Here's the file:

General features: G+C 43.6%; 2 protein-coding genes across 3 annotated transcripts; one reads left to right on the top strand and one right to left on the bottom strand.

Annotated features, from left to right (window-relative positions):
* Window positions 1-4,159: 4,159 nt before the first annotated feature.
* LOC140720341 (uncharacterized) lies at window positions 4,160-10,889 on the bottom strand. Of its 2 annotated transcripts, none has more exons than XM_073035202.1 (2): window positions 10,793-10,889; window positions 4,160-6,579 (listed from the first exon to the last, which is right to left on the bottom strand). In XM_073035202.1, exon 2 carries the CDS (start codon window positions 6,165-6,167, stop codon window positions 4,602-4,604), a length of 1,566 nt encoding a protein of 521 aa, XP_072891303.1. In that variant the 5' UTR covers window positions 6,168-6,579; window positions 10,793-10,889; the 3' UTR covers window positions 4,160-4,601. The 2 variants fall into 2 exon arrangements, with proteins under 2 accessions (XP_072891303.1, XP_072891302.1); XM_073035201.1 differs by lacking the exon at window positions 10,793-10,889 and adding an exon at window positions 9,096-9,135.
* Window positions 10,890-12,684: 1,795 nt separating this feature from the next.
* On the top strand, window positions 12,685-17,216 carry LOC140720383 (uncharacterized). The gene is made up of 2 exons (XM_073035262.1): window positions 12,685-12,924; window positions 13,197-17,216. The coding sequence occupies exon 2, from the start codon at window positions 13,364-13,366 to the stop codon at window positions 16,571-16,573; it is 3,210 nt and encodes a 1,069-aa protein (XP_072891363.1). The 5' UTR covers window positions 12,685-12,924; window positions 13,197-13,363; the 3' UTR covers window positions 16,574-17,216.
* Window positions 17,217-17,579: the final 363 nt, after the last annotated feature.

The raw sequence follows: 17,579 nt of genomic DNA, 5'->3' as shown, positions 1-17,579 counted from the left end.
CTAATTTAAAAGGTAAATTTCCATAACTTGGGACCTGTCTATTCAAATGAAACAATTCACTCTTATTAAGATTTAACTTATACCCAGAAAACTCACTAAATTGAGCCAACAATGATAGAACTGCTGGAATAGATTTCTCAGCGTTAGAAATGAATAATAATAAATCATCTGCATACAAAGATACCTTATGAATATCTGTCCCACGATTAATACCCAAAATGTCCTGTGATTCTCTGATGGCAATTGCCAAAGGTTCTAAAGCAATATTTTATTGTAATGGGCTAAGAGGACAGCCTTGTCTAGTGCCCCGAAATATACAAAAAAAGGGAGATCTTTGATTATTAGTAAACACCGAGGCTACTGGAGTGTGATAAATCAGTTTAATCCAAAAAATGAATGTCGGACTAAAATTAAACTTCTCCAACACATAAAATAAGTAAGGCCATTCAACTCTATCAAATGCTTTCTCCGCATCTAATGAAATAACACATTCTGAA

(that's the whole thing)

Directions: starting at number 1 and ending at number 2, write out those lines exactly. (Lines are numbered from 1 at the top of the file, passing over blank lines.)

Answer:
General features: G+C 43.6%; 2 protein-coding genes across 3 annotated transcripts; one reads left to right on the top strand and one right to left on the bottom strand.

Annotated features, from left to right (window-relative positions):